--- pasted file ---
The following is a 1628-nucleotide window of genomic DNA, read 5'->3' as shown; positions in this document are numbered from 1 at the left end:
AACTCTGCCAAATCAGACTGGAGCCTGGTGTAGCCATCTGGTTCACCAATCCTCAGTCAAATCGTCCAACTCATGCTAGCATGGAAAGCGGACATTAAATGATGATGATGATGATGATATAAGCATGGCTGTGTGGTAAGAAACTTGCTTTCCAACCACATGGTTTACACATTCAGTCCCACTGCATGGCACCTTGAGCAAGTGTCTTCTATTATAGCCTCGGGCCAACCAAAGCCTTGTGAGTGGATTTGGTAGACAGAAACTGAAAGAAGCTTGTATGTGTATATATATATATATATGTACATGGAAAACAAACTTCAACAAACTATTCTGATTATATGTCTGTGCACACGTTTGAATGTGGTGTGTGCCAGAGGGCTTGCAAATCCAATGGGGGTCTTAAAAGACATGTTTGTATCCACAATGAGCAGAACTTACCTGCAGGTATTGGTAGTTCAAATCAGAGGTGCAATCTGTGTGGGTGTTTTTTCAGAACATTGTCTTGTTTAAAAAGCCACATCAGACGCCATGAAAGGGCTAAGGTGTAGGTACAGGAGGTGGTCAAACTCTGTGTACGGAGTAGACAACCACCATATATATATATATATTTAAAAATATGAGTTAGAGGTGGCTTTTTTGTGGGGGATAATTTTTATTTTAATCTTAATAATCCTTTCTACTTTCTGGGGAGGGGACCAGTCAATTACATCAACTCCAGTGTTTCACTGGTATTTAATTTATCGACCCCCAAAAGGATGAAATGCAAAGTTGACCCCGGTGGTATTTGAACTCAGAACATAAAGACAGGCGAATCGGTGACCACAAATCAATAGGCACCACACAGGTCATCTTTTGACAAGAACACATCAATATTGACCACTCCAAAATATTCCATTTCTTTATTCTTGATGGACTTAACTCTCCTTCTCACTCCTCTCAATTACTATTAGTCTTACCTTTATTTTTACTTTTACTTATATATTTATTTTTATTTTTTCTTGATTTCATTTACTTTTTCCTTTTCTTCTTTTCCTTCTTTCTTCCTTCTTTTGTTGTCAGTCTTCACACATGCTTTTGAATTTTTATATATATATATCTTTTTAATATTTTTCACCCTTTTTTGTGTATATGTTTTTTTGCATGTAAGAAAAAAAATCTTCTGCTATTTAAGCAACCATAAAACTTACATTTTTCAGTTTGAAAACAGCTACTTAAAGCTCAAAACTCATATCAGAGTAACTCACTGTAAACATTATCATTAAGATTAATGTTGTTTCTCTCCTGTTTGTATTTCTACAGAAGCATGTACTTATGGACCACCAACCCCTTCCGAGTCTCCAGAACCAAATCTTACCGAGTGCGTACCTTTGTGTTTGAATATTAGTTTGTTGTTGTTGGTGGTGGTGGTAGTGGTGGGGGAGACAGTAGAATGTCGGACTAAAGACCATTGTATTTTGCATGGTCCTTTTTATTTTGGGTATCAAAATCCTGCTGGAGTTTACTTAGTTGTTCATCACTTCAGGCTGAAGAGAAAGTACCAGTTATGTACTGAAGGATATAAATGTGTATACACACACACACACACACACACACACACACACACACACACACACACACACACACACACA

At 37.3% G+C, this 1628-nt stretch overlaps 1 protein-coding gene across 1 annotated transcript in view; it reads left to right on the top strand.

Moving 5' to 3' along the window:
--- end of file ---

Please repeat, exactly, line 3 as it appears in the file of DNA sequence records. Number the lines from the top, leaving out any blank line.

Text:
At 37.3% G+C, this 1628-nt stretch overlaps 1 protein-coding gene across 1 annotated transcript in view; it reads left to right on the top strand.